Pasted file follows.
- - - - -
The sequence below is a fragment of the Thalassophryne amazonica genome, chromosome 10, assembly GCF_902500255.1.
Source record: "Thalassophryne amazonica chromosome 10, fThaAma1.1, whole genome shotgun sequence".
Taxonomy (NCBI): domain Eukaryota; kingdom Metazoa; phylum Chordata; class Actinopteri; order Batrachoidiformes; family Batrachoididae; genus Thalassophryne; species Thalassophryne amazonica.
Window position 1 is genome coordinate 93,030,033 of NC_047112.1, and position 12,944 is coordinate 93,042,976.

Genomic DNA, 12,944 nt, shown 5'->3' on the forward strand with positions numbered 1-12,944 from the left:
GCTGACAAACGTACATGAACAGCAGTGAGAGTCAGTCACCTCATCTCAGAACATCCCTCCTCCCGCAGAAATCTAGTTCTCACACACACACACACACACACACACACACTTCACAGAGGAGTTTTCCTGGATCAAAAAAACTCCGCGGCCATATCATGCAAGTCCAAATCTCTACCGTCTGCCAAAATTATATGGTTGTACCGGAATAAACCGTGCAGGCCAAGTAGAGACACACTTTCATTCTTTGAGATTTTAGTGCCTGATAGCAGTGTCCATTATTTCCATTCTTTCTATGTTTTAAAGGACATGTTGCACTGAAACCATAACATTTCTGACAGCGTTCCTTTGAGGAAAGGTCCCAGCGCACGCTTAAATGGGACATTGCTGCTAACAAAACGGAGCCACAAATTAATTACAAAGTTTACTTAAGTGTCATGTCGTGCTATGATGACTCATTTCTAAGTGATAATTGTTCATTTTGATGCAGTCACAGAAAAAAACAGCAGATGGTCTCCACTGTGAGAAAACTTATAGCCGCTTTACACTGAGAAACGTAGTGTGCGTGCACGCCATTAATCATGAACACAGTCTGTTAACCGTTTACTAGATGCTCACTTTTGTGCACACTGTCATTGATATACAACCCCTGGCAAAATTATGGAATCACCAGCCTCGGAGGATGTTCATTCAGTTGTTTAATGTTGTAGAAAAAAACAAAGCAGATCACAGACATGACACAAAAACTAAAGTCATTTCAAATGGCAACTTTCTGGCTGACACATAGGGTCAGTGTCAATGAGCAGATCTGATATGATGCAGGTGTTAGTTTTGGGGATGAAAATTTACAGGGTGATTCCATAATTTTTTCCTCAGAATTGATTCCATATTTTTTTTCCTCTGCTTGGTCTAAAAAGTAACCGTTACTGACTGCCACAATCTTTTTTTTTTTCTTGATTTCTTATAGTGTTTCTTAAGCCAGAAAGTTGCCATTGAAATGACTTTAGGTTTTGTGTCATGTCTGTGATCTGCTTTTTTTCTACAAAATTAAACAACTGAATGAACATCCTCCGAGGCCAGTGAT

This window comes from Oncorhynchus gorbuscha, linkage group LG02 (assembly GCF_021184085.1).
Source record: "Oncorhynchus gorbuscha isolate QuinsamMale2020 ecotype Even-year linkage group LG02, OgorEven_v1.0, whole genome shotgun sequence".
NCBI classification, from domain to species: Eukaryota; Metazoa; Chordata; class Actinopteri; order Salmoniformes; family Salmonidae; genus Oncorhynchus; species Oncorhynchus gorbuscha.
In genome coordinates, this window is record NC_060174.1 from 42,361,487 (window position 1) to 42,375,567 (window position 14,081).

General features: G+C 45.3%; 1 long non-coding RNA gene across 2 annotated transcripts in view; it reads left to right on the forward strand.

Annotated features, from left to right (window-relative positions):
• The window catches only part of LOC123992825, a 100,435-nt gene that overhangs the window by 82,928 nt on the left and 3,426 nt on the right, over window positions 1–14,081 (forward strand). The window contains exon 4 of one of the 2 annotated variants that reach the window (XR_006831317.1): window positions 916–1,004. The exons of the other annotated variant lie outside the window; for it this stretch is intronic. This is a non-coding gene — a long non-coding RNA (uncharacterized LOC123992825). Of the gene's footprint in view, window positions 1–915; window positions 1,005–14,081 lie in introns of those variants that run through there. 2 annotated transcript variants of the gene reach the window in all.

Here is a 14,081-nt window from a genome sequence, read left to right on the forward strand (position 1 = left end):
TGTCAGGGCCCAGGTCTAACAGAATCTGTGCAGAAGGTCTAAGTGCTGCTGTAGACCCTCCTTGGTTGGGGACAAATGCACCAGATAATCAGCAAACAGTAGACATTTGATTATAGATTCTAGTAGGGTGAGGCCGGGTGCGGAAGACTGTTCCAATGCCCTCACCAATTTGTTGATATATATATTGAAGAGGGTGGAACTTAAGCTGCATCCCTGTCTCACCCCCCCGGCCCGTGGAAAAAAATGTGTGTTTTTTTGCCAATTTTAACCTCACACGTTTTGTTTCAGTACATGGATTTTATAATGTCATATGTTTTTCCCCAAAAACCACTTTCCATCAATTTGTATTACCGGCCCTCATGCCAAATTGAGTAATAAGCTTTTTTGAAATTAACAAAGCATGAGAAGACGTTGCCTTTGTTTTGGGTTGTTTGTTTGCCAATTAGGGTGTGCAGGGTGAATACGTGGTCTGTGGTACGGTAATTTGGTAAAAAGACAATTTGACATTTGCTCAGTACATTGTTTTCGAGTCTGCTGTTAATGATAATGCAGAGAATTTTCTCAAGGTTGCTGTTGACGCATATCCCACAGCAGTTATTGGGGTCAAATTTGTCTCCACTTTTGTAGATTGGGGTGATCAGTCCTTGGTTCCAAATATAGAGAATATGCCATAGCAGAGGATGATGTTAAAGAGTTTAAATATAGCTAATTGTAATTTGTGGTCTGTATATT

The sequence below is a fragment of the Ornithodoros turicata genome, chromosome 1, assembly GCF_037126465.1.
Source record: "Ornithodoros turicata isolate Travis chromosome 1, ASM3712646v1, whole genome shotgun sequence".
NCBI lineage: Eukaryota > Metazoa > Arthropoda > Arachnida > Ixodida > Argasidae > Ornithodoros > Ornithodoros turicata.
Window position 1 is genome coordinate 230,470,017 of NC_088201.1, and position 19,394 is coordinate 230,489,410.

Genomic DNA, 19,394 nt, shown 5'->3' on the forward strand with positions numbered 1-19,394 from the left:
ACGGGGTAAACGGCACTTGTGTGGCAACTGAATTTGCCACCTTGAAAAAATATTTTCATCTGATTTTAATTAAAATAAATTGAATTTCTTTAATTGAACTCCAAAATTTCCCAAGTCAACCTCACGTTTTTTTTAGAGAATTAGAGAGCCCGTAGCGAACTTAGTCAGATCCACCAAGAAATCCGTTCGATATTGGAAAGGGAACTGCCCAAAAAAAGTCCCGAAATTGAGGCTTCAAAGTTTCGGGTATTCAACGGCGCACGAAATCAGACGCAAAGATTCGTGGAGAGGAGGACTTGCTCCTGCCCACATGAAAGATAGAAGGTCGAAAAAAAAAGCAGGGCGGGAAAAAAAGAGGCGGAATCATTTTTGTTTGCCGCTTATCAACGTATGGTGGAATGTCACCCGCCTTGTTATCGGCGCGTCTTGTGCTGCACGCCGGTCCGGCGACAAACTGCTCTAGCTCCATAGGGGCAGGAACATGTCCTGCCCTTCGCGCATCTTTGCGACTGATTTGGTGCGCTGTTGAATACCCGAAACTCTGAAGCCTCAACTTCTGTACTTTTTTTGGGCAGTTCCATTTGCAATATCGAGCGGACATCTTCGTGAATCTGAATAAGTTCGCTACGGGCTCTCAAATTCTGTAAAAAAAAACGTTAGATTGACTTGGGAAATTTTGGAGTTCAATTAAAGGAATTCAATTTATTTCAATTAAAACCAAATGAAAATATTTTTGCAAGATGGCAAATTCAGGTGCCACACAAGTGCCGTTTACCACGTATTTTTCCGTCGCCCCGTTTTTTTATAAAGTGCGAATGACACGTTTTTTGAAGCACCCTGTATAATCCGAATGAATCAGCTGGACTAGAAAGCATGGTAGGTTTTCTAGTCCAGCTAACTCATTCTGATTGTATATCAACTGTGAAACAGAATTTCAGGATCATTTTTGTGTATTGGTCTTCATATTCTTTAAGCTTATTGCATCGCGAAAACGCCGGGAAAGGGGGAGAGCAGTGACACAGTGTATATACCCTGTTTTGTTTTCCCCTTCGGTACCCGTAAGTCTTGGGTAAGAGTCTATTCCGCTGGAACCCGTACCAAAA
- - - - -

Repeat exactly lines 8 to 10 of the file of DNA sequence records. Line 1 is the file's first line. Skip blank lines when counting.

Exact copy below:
Source record: "Oncorhynchus gorbuscha isolate QuinsamMale2020 ecotype Even-year linkage group LG02, OgorEven_v1.0, whole genome shotgun sequence".
NCBI classification, from domain to species: Eukaryota; Metazoa; Chordata; class Actinopteri; order Salmoniformes; family Salmonidae; genus Oncorhynchus; species Oncorhynchus gorbuscha.
In genome coordinates, this window is record NC_060174.1 from 42,361,487 (window position 1) to 42,375,567 (window position 14,081).